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ASN Wikibase Occurrence # 209314
Last updated: 6 September 2019
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Date:06-JAN-1996
Time:13:00
Type:Silhouette image of generic DH82 model; specific model in this crash may look slightly different
de Havilland DH-82 Tiger Moth
Owner/operator:
Registration: VH-BLH
C/n / msn: T303
Fatalities:Fatalities: 0 / Occupants: 2
Other fatalities:0
Aircraft damage: Written off (damaged beyond repair)
Location:2km S of Mount Compass, SA -   Australia
Phase: Initial climb
Nature:Private
Departure airport:Kensington Airstrip, SA
Destination airport:Old Noarlunga, SA
Investigating agency: BASI
Narrative:
The pilot, accompanied by a passenger, was departing from an airstrip which had a dry short grass surface, aligned in an east west direction, and located on the top of a lightly timbered hill. The weather was reported as being fine, with a gusty 10 - 15kt wind blowing from the south west. The pilot stated that he had ascertained the crosswind component was within the limits for the aircraft before commencing a take off towards the west. He reported that the engine power and acceleration were normal, but after becoming airborne he noticed the aircraft appeared to be sluggish, and slow to climb. The automatic wing slats had deployed indicating the aircraft was at, or near its stall speed. He had difficulty maintaining directional control, and the aircraft veered to the right. He considered rejecting the take off, but as the aircraft was moving with a sideways motion he decided to allow it to accelerate in ground effect rather than chance a landing which may have impose a side load to the landing gear, and the possibility for it to collapse. The pilot believed the wind gusts increased and changed to a tailwind component, further reducing the aircraft's climb performance. As the aircraft departed from the airstrip area the pilot was unable to arrest the sideways drift before colliding with a tree. The aircraft was extensively damaged, and the pilot was unable to turn the fuel off as the selector was inaccessible due to airframe distortion. He evacuated himself from the rear cockpit, then assisted the passenger to exit from the front cockpit. During the evacuation smoke was observed around the front cockpit floor area, which originated from fuel contacting the hot engine and exhaust. The aircraft then became engulfed in flames, resulting in an extensive grass/bushfire.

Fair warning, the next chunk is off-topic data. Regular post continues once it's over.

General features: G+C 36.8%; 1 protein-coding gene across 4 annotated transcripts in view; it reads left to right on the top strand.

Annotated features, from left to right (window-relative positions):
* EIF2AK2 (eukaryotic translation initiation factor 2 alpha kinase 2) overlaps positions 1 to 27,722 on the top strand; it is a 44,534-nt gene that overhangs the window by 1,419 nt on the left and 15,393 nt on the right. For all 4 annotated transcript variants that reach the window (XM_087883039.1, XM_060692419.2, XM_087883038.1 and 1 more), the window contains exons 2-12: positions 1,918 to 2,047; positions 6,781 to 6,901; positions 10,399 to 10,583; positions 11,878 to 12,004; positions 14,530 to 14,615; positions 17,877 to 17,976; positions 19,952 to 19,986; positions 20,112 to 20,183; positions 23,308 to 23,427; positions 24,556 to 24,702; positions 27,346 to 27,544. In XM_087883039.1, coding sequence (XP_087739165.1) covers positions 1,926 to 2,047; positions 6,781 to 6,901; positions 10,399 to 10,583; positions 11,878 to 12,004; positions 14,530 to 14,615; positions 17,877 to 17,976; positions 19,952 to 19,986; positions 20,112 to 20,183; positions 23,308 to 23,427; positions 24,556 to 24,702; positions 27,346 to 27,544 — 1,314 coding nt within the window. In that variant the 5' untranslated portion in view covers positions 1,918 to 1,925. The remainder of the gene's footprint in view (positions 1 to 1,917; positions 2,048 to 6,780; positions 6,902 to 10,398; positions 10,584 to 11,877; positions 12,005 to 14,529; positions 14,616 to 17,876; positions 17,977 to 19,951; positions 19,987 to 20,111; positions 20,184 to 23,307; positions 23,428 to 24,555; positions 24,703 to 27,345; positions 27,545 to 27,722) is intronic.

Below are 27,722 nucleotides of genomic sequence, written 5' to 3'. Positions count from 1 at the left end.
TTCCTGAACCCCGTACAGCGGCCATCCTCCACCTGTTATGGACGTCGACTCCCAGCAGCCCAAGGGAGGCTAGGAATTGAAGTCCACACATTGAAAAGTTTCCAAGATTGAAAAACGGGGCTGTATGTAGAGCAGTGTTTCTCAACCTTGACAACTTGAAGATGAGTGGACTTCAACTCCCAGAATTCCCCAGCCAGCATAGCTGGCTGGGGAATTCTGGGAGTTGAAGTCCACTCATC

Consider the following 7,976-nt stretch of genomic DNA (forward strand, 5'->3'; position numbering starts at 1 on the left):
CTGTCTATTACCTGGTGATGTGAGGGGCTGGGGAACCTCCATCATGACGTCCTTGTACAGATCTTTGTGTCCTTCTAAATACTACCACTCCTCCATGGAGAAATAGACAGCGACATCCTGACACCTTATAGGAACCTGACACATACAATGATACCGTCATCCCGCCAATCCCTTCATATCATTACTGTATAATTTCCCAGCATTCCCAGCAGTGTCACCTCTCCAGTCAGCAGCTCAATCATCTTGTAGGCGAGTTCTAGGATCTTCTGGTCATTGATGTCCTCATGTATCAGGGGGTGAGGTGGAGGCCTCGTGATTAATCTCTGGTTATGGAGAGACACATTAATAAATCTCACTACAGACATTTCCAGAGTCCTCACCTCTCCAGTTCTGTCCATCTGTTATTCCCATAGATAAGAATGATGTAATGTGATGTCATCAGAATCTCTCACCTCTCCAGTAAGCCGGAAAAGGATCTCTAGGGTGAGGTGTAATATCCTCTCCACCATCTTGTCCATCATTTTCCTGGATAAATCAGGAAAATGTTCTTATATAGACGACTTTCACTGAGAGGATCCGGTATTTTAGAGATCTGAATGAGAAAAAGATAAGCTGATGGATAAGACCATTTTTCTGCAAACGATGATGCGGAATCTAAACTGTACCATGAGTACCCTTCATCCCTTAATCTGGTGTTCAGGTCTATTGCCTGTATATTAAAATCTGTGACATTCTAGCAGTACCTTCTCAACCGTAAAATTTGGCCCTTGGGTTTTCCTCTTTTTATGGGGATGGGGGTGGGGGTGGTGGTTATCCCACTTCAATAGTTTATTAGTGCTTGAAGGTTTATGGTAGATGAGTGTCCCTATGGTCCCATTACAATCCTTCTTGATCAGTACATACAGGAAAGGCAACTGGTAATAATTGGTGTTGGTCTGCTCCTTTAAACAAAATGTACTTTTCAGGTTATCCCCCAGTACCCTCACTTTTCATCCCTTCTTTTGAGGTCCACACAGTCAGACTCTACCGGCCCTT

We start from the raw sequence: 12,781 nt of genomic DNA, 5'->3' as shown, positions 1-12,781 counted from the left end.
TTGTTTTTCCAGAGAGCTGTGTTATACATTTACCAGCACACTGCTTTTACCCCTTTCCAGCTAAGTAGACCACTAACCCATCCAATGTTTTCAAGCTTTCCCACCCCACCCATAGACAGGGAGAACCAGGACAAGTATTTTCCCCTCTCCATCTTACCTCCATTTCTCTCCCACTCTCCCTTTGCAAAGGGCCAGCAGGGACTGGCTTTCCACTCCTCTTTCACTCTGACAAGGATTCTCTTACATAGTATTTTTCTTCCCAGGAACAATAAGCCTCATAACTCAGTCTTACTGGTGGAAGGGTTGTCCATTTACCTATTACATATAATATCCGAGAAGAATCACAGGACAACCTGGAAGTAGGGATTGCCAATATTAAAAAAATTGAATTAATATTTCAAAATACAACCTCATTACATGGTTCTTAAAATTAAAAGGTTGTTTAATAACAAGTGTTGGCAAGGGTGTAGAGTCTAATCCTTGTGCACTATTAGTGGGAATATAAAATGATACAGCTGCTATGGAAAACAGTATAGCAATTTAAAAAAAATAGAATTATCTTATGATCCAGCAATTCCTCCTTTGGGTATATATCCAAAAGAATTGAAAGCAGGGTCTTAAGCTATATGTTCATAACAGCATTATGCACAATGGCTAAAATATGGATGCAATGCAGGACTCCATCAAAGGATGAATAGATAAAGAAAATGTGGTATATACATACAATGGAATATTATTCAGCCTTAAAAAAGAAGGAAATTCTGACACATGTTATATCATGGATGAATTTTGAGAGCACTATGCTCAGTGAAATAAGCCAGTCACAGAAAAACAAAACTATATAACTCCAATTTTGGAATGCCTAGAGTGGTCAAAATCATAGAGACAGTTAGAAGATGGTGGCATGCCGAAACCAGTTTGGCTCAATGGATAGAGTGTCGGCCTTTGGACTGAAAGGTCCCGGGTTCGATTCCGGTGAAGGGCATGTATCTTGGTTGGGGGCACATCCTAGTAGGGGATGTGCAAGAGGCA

Sources:

https://www.atsb.gov.au/publications/investigation_reports/1996/aair/199600051/
https://www.atsb.gov.au/media/4931450/199600051.pdf

Accident investigation:
cover
  
Investigating agency: BASI
Status: Investigation completed
Duration:
Download report: Final report


Related books:

Revision history:

Date/timeContributorUpdates
15-Apr-2018 06:28 Pineapple Added

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